The Panamint Springs Resort has a beautiful deserty campground where sites are $7 and come with free hot showers. Each site has a picnic table! And there are vacant RV sites nearby that have those wooden posts with outlets in them where one can charge one’s electronics. There are canvas wall tents with cots for rent too, where you’ll be protected from the wind. And there’s a restaurant with burgers at the resort. Glory!

Darwin Falls is cool but there’s nowhere to camp- just a small flat spot next to the water, with tourists coming and going.

Darwin Falls

Darwin Falls

One gets out of Darwin Falls by climbing straight up the cliff. No, your maps are not lying to you. This is, according to someone who knows more about these things than I do, a class four rock scramble. Give yourself lots of time, be careful, and go slow. Look for cairns and bits of bighorn sheep trail. There is a way to the top of the canyon. There are also lots of dead ends. It took us a couple of hours to traverse the half mile out of the canyon.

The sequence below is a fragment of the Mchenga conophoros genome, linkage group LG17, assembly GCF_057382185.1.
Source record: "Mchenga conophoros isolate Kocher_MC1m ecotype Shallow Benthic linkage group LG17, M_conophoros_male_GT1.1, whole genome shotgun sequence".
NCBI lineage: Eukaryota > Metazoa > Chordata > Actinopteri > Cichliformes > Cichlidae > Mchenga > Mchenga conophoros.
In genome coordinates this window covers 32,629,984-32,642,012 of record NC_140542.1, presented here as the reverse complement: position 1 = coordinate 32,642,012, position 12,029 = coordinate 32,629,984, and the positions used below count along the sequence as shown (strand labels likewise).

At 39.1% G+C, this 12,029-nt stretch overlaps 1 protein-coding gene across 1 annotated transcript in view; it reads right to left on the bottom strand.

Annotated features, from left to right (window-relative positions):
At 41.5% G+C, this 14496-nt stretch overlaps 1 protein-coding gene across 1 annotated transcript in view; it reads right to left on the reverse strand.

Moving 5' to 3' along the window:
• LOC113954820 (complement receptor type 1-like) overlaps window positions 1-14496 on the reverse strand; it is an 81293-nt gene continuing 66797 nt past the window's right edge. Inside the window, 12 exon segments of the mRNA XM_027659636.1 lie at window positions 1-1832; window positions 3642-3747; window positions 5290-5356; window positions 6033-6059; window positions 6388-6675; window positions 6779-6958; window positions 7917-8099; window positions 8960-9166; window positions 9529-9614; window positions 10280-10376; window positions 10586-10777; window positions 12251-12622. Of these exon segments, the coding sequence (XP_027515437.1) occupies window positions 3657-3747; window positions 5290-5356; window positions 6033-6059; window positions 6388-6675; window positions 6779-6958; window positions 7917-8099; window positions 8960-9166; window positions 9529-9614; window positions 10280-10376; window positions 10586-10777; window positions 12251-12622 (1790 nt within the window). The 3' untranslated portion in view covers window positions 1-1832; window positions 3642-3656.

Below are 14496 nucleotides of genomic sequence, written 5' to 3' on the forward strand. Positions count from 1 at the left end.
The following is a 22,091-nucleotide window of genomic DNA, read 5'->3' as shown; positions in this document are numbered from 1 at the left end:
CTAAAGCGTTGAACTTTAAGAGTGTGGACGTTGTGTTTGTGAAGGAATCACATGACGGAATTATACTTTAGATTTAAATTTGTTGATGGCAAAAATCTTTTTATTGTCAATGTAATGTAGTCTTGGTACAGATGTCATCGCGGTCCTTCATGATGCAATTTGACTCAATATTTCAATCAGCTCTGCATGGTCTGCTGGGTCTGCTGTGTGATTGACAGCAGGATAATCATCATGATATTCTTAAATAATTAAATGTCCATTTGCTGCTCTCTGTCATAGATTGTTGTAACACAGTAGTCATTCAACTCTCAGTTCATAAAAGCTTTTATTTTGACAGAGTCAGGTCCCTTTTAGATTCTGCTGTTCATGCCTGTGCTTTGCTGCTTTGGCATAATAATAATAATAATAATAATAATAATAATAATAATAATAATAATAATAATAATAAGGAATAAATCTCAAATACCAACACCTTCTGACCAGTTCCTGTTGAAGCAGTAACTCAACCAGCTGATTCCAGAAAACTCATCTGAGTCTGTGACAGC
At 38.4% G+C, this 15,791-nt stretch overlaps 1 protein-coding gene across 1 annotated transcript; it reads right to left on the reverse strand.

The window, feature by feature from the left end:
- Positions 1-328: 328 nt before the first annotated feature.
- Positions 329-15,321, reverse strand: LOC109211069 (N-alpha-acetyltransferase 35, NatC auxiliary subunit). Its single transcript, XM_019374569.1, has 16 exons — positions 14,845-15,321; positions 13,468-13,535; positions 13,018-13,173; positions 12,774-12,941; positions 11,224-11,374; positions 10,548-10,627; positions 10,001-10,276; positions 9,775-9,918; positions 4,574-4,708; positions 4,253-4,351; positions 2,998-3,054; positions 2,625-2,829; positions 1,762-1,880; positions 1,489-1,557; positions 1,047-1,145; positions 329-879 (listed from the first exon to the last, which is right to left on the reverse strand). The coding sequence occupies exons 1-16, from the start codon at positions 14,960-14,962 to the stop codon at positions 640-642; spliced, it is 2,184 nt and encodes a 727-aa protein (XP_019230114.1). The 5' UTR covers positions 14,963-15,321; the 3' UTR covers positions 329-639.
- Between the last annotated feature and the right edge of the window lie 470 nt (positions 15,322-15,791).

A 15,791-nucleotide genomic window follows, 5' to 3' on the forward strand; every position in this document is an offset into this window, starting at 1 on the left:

Rock climbing, basically.

Rock climbing, basically.

If I did the hike again, I would spend a night at China Garden Springs. I think I’d have enchanted dreams, and some sort of magical ghost would visit me. You’ll just have to believe me when I say that this place is really, really cool.

Goldfish in the spring at China Garden Springs.

Goldfish in the spring at China Garden Springs.

You’re going to want to cache water. We cached six gallons of water (for three people) at Highway 190 where it meets Saline Valley Alternate Road. This left us with a 45-mile dry stretch between our cache and Lone Pine, with about 5k feet of elevation gain, over the Inyo mountains in the heat. We each carried six liters from our cache. In the end this was not enough water for me. I ended up finding water at the ghost town of Cerro Gordo, on the crest of the Inyo mountains. This is NOT, however, a reliable water source. Most days the buildings are empty, and the day we were there the caretaker just happened to be there, giving a tour, and he shared his water with us. If I were to do the L2H again I’d leave a second water cache further up Saline Valley Road, right before it begins the climb into the Inyo mountains.

Chance just casually traversing some desert wilderness

Chance just casually traversing some desert wilderness